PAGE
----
Her character is also defined by her clarity of purpose and ambition. A year after the shooting, she explicitly states her goal, “I speak for education of every child, in every corner of the world,” showcasing her global vision for change and equality. This is underpinned by her recognition of societal discrimination and her belief in the transformative power of educating women, as she notes, “We women are going to bring change.”
Moreover, Malala’s upbringing played a significant role in shaping her character. Her father, Ziauddin Yousafzai, encouraged her independence and education, not clipping her “wings to fly.” This support fostered her confidence and commitment to advocacy, as evidenced by her active role in challenging the Taliban’s ban on girls’ education.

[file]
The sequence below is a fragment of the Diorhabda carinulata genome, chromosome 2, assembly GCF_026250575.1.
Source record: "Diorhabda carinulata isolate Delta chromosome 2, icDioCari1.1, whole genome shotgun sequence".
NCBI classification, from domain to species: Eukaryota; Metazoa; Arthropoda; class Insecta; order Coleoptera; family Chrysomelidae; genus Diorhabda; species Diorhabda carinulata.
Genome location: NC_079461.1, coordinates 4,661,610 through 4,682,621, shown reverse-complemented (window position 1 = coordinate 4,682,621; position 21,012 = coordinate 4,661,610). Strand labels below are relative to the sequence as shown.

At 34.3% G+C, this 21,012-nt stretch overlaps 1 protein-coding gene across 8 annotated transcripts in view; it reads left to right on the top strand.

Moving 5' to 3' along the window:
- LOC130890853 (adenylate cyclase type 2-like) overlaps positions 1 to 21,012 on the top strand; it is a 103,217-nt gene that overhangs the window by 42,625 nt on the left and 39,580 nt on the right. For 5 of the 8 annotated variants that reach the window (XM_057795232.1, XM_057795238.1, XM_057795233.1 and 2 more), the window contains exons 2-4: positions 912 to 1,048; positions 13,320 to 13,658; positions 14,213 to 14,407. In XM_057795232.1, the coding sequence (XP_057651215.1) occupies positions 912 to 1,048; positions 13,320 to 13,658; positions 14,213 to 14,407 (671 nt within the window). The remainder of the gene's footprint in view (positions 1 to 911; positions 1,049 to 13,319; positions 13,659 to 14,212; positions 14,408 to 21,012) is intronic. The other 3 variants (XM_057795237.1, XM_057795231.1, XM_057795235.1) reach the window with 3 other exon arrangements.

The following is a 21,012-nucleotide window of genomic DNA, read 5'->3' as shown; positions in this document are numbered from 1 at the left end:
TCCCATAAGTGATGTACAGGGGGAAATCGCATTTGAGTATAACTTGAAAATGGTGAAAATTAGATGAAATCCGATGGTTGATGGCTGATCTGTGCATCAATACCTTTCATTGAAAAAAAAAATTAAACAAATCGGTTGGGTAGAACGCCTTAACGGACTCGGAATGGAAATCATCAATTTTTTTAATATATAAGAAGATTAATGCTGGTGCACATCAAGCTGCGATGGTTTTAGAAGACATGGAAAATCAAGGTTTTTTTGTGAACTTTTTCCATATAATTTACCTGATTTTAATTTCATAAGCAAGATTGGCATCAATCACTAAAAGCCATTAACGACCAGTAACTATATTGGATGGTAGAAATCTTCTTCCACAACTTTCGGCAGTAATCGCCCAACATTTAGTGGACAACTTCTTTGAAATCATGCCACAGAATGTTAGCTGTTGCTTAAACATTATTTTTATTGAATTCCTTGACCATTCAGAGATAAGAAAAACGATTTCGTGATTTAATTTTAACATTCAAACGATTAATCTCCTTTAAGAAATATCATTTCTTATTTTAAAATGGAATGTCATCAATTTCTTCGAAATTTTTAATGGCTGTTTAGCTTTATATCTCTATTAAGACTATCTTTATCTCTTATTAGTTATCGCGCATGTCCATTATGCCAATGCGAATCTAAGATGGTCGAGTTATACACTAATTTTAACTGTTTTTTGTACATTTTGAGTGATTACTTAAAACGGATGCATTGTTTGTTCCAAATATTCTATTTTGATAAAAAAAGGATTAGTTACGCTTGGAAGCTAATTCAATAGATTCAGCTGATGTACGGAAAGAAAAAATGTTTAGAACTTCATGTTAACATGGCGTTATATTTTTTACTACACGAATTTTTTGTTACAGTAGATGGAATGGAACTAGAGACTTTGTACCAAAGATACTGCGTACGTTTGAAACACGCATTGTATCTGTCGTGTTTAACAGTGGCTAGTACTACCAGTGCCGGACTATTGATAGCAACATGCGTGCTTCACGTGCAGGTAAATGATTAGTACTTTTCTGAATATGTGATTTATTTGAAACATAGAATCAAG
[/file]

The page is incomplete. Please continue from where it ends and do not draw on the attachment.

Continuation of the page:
Malala also possesses a multifaceted personality; beyond her public image of seriousness and obedience, she reveals a playful side within her family, engaging in sibling rivalry and teasing, which humanizes her and makes her relatable.
Malala Yousafzai is characterized by her resilience in the face of adversity, a clear and ambitious vision for global education equality, and a balanced personality that combines serious advocacy with personal warmth and relatability. Her life and actions exemplify the power of individual courage and determination to inspire global change.
PART A: What does the word “ethics” most closely mean as it is used in paragraph 6?an understanding between right and wrong
PART B: Which phrase from the text provides the best clue to the meaning of the word “ethics” as it is used in paragraph 6?“they never injured a child”
What is the effect of Malala’s father’s account in this news article?“It provides the perspective of someone who knows her well, and emphasizes the importance of encouraging educational equality.”